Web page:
Adobe Lightroom Mobile Review
Interface and Tools
As to be expected, Lightroom mobile has a clean and uncluttered design just like the desktop version.
Loading the app instantly reveals the collections that have been synced and opening a collection presents all the images in a clear and easy-to-view gallery with portrait orientated images neatly slotting in alongside landscape ones.
Tapping an image loads the editing area from which adjustments are made and it's been made intuitive to use in the way it allows you to rotate the iPad to view the smart preview at a large size whether the image was shot in the landscape or portrait format. Exif data and a histogram are overlaid at the top, but tapping the image hides these.
There are a number of finger gesture shortcuts to get familiar with too, one of which involves sliding three fingers up the tablet to view the difference between the original image and after adjustments have been made.
Beneath the main image preview there's the option to pick, unflag or reject an image, however there's no option to five-star rate an image or apply any keywords - something we expect in a future update as Adobe develop the app further. Directly below the preview are four icons.
The furthest on the left loads a filmstrip to help navigate the collection quickly, whereas the next icon along provides all the adjustment settings you'd expect to see in Lightroom's basic tab such as exposure, contrast, highlights, shadows and clarity.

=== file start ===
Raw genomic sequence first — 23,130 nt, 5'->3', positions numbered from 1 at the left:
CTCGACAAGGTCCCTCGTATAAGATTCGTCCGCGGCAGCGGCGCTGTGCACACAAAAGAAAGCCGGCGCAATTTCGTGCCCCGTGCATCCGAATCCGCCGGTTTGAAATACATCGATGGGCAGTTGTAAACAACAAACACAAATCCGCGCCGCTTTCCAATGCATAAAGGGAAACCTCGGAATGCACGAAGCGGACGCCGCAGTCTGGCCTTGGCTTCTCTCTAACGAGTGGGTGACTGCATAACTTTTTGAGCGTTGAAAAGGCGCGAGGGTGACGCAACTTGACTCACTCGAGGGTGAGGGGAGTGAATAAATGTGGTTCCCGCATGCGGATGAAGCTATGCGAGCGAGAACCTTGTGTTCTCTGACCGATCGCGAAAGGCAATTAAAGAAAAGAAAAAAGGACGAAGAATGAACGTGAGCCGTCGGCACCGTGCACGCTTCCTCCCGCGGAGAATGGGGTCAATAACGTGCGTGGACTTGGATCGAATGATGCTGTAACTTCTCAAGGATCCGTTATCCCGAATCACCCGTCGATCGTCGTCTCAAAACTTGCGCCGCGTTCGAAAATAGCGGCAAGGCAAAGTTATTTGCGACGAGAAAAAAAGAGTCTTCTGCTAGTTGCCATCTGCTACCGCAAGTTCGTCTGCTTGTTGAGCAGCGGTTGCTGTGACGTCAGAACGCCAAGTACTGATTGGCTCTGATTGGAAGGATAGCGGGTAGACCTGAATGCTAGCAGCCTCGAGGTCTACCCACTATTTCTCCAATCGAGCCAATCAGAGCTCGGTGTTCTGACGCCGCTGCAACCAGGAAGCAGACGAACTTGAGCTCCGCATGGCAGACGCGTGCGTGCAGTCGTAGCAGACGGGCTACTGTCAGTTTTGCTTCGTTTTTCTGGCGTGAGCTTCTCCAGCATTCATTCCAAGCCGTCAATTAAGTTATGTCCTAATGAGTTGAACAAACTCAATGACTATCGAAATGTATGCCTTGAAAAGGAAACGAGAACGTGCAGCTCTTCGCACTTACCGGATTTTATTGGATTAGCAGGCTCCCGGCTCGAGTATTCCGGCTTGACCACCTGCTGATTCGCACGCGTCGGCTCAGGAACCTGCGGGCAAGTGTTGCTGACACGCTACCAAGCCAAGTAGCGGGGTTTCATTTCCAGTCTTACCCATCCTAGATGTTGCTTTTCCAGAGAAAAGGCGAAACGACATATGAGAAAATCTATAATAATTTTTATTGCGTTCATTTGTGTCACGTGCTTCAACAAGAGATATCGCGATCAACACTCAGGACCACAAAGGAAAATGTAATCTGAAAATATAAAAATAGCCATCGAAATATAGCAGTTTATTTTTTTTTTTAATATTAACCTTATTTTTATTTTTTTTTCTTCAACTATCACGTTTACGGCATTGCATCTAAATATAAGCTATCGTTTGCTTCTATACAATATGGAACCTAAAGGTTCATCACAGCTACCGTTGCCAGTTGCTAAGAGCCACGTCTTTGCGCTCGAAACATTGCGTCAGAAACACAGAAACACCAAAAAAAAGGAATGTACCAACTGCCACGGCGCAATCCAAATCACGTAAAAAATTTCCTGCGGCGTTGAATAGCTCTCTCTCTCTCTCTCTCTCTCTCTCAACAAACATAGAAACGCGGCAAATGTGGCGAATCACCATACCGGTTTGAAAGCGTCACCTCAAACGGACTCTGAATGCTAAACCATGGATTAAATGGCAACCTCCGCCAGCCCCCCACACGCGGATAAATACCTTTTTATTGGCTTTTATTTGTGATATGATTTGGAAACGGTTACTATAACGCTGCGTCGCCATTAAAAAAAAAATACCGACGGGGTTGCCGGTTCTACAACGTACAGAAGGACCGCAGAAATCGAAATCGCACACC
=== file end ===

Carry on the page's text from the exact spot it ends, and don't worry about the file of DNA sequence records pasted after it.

Precise adjustment of these frequently used settings is made via a slider scale above and with the iPad's touchscreen being as responsive as it is, it makes for a very intuitive image adjustment experience. There's an undo icon if you'd like to take steps back in your workflow and a reset option is also to hand if you'd like to return the image to its original state.
Other adjustment control includes the option to apply up to 47 filter presets, but those wanting to create their own or apply custom-made presets will be disappointed to find that this hasn't made its way into the mobile version.
Selecting the crop icon loads seven ready-made aspect crops to choose from, with crops being made non-destructively to return the image back to its original dimensions if and when required.
The convenience of being able to make basic image adjustments on the move in Lightroom mobile is great, however at present it is rather limited in the way it doesn't provide all the advanced features you might expect.
As well as lacking the very useful Graduated Filter and Adjustment Brush to make localised adjustments, the mobile version doesn't currently support lens corrections or the Spot Healing Brush.
Those hoping Lightroom mobile would offer all the functionality that Lightroom boasts will be slightly disappointed to find that it doesn't at this current stage, but we're hopeful that as the app is developed there will be a closer crossover between the two.